On Monday evening, the dance community came together from the far reaches of New York City (and beyond) to celebrate the power of performance at the historic Apollo Theater in Harlem. The New York Dance and Performance Awards — fondly referred to as the Bessies in honor of widely respected teacher and mentor Bessie Schonberg — have recognized exceptional work in choreography, performance, music composition, visual design and dance scholarship for the past 30 years.
The Bessies engage hundreds of performers, dance makers, administrators, presenters, producers and advocates from diverse sectors of the contemporary and cultural dance community — and it’s probably the only night of the year that Herman Cornejo, a principal dancer with American Ballet Theatre; Ron “Prime Tyme” Myles, an originator of the street style "memphis jookin"; and Eugene Louis “Luigi” Faccuito, an innovator and iconic symbol of jazz dance, will be in the same room!
The evening was hosted by former Cunningham dancer Gus Solomons Jr. and former American Ballet Theatre principal Martine Van Hamel, who began with a performance of Paul Taylor’s 1956 radical work “Duet” to John Cage’s score “4:33." Over the course of the event, winning artists (and the overwhelming number of proxies due to other engagements) made appearances onstage, most remembering to stop by the Tree of Hope, a good luck symbol at the Apollo, on the way to collecting their awards.
One of the most poignant moments of the night was when the directors of Third Rail Projects (Outstanding Production winner for "Then She Fell") offered heartfelt gratitude and recognition to their collaborators for their contributions by raising the house lights and asking for a round of applause for those seated in the balcony. In that moment, we were reminded of the generosity that it takes to offer oneself through performance and the beauty of collectively experiencing that gift.
Outstanding Production: Joanna Haigood’s "Paseo" at Dancing in
the Streets & Casita Maria Center for Arts, for taking the audience on
a celebratory passage through Bronx cultural life set to the Latin
beats that originated in these neighborhoods.
Outstanding Production: Zach Morris, Tom Pearson and Jennine
Willett’s "Then She Fell" for Third Rail Projects at Arts@Rennaissance
and Kingsland Ward at St. Johns, for using dance and fractured text to
create a dreamscape as compelling and disorienting as Alice in
Wonderland’s original journey.
Outstanding Production: Liz Santoro’s "Watch It" at Museum of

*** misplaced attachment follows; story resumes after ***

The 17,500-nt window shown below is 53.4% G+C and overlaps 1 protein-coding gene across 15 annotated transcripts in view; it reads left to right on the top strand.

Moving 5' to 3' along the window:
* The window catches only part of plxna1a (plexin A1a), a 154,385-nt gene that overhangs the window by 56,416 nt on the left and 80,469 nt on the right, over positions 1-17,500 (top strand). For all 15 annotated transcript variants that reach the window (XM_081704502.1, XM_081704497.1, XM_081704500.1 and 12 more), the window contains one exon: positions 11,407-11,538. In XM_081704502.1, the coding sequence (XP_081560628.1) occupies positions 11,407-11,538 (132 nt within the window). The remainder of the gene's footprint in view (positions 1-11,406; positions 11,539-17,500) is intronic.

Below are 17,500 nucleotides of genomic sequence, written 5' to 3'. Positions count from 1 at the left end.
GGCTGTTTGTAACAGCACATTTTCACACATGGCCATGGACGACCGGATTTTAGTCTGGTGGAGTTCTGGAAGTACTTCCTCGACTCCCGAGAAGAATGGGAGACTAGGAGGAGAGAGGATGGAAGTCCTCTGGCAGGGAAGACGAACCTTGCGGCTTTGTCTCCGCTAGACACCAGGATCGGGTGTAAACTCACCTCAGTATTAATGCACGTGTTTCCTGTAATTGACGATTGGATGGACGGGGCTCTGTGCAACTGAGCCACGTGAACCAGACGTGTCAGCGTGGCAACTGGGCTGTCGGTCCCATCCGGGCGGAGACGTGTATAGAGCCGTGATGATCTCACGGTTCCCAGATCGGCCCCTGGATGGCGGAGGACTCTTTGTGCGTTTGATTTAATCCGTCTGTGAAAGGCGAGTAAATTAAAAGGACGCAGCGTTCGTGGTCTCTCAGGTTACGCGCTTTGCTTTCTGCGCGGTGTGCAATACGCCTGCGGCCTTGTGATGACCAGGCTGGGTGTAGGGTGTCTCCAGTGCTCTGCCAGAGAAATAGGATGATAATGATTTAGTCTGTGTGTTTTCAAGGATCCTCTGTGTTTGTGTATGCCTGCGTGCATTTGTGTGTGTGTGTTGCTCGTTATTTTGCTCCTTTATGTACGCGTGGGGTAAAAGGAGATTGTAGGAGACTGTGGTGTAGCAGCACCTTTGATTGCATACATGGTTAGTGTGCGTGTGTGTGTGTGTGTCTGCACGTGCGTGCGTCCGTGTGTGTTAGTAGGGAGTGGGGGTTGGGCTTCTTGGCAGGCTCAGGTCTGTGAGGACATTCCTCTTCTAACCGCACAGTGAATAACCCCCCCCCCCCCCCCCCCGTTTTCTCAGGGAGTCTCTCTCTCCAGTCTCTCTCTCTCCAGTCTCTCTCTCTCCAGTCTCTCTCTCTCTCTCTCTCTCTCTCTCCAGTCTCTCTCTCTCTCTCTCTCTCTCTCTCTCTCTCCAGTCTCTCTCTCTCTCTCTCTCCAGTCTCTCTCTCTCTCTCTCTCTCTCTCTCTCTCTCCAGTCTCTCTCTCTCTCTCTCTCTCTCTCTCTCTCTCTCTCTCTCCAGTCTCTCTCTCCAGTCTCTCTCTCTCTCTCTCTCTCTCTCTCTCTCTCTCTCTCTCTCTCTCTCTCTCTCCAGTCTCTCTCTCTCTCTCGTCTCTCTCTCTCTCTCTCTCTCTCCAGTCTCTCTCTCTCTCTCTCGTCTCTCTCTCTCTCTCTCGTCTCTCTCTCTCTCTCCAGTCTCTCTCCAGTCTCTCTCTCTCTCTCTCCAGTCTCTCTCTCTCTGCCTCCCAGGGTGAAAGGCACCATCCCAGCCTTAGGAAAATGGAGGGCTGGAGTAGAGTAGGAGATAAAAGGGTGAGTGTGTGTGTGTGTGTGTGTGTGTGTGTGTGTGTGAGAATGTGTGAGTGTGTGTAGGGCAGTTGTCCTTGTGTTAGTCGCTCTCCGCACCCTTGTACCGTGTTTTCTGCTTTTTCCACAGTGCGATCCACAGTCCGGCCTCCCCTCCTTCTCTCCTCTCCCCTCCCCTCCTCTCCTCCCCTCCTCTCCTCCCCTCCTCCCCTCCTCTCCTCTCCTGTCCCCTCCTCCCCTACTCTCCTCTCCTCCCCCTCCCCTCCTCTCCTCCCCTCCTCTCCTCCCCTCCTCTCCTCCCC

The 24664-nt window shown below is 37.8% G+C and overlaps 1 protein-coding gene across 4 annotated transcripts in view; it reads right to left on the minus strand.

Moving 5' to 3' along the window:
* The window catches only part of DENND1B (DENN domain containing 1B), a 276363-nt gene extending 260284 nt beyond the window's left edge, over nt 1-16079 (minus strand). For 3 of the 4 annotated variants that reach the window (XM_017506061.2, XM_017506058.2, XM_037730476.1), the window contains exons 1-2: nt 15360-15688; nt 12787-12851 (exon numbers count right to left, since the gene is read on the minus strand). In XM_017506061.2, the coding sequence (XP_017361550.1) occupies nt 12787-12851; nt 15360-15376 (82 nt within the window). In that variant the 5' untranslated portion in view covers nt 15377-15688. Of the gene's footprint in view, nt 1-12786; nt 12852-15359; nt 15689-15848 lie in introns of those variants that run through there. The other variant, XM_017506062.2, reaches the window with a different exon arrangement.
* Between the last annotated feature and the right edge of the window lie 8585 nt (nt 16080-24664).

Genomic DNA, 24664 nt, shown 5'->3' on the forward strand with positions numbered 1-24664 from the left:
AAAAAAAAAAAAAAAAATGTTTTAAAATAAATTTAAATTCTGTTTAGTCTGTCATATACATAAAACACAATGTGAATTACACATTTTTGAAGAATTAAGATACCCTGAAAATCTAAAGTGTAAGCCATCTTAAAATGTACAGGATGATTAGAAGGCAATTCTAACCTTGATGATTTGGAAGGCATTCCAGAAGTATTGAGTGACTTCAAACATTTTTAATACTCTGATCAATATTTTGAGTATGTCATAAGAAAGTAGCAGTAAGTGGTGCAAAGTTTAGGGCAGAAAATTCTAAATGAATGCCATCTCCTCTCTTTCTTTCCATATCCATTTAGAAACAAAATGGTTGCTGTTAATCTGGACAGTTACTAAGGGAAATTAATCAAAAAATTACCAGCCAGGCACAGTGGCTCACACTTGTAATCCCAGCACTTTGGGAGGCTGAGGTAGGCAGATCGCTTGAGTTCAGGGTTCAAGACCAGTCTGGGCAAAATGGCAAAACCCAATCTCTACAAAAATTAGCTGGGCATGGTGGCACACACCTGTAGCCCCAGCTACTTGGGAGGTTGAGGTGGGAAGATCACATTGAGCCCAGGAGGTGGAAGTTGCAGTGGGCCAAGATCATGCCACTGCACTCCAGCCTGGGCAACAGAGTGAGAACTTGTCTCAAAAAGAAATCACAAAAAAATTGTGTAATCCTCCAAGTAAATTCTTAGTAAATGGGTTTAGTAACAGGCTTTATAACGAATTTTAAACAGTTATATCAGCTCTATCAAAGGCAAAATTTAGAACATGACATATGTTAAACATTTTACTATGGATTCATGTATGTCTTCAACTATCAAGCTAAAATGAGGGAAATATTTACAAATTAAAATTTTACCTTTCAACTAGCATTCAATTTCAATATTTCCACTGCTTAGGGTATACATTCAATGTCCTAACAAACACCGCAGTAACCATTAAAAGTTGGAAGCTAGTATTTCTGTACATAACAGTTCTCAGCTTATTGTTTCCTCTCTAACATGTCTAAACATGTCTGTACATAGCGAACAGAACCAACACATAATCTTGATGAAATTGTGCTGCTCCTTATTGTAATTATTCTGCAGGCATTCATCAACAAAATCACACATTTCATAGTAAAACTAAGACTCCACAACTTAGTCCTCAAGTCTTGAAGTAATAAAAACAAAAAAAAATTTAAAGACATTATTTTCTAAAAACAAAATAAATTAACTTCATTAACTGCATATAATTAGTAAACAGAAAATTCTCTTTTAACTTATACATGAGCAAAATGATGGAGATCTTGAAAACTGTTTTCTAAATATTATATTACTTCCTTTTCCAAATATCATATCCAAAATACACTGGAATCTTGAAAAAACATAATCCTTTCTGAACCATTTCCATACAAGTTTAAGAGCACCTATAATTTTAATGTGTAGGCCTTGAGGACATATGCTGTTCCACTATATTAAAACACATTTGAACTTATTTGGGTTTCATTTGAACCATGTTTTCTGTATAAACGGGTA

Arts and Design, for blurring art and life by placing the audience in
a space from which they viewed New York street life, choreography by
chance and choice.
Outstanding Revival: Bill T. Jones’ "D-Man in the Waters" for the Bill
T. Jones/Arnie Zane Dance Company at the Joyce Theater for returning
to a work of great joy born of a time of great loss and bringing its
fierce fight for life to a new generation.
Outstanding Performance: Sebastien Ramirez and Honji Wang in their
duet "AP15" at the Breakin’ Convention at the Apollo Theater. This
electric duet, rooted in hip-hop, explored the space between the lover
and the loved with delicacy, passion and agility.
Outstanding Performance: Charles “Lil Buck” Riley and Ron
“Prime Tyme” Myles at Poisson Rouge. This duo inhabited the space
where street styles become stage artistry, catching rhythms with
intricate footwork, slides, toe stands, rippling torsos and sudden
Outstanding Performance: Jaro Vinarsky in Pavel Palissimo’s
"Bastard" at La MaMa Moves! Dance Festival. A coiled bolt of energy
capable of captivating stillness and explosive physicality, he made
every moment harrowing, sharp and urgent.
Outstanding Performance: Herman Cornejo of American Ballet
Theater. He combines an astonishing technical ability with an
unaffected purity of movement in the works of choreographers Alexei
Ratmansky, Mark Morris and Twyla Tharp.
Oustanding Performance: Shantala Shivalingappa for "Shiva
Ganga," for embodying the god Shiva and the spirit of the River Ganges
in one riveting performance, a vibrant athletic battle of life force.
Outstanding Sound Design: Ant Hampton and Tim Etchells for "The Quiet
Volume" at Performance Space 122 and PEN World Voices Festival, for
their use of intimately whispered text in a work in libraries across
the city and for a score which heightened the experience in a space at
once public and private.
Outstanding Visual Design: Fleur Elise Noble for "2 Dimensional
Life of Her" at Under the Radar Festival at the Public Theater. She
used detailed projections onto simple paper cut-outs to create a
complex, playful, visually compelling world.